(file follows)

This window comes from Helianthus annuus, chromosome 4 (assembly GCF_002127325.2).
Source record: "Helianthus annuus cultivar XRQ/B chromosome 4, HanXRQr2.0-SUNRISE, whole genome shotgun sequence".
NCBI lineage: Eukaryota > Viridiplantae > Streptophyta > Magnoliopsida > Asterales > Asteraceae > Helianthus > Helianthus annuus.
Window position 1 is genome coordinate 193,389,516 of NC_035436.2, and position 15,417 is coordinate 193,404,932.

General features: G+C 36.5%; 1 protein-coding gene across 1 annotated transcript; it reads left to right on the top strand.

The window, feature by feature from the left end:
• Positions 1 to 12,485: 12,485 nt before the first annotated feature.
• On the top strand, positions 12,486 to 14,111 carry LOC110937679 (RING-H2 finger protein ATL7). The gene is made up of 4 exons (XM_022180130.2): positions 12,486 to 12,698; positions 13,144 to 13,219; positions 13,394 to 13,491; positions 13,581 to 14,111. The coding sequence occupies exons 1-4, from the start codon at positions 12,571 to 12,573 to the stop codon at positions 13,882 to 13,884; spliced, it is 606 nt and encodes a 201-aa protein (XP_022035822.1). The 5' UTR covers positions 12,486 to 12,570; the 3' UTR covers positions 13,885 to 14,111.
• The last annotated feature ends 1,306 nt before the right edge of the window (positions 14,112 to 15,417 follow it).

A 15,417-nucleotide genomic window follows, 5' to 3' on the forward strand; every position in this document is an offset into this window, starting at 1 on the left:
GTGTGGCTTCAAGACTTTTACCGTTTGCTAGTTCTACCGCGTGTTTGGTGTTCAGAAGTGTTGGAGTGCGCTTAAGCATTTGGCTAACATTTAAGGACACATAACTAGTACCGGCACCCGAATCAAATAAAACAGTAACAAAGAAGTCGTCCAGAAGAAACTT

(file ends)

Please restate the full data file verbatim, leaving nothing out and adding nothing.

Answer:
This window comes from Helianthus annuus, chromosome 4 (assembly GCF_002127325.2).
Source record: "Helianthus annuus cultivar XRQ/B chromosome 4, HanXRQr2.0-SUNRISE, whole genome shotgun sequence".
NCBI lineage: Eukaryota > Viridiplantae > Streptophyta > Magnoliopsida > Asterales > Asteraceae > Helianthus > Helianthus annuus.
Window position 1 is genome coordinate 193,389,516 of NC_035436.2, and position 15,417 is coordinate 193,404,932.

General features: G+C 36.5%; 1 protein-coding gene across 1 annotated transcript; it reads left to right on the top strand.

The window, feature by feature from the left end:
• Positions 1 to 12,485: 12,485 nt before the first annotated feature.
• On the top strand, positions 12,486 to 14,111 carry LOC110937679 (RING-H2 finger protein ATL7). The gene is made up of 4 exons (XM_022180130.2): positions 12,486 to 12,698; positions 13,144 to 13,219; positions 13,394 to 13,491; positions 13,581 to 14,111. The coding sequence occupies exons 1-4, from the start codon at positions 12,571 to 12,573 to the stop codon at positions 13,882 to 13,884; spliced, it is 606 nt and encodes a 201-aa protein (XP_022035822.1). The 5' UTR covers positions 12,486 to 12,570; the 3' UTR covers positions 13,885 to 14,111.
• The last annotated feature ends 1,306 nt before the right edge of the window (positions 14,112 to 15,417 follow it).

A 15,417-nucleotide genomic window follows, 5' to 3' on the forward strand; every position in this document is an offset into this window, starting at 1 on the left:
GTGTGGCTTCAAGACTTTTACCGTTTGCTAGTTCTACCGCGTGTTTGGTGTTCAGAAGTGTTGGAGTGCGCTTAAGCATTTGGCTAACATTTAAGGACACATAACTAGTACCGGCACCCGAATCAAATAAAACAGTAACAAAGAAGTCGTCCAGAAGAAACTT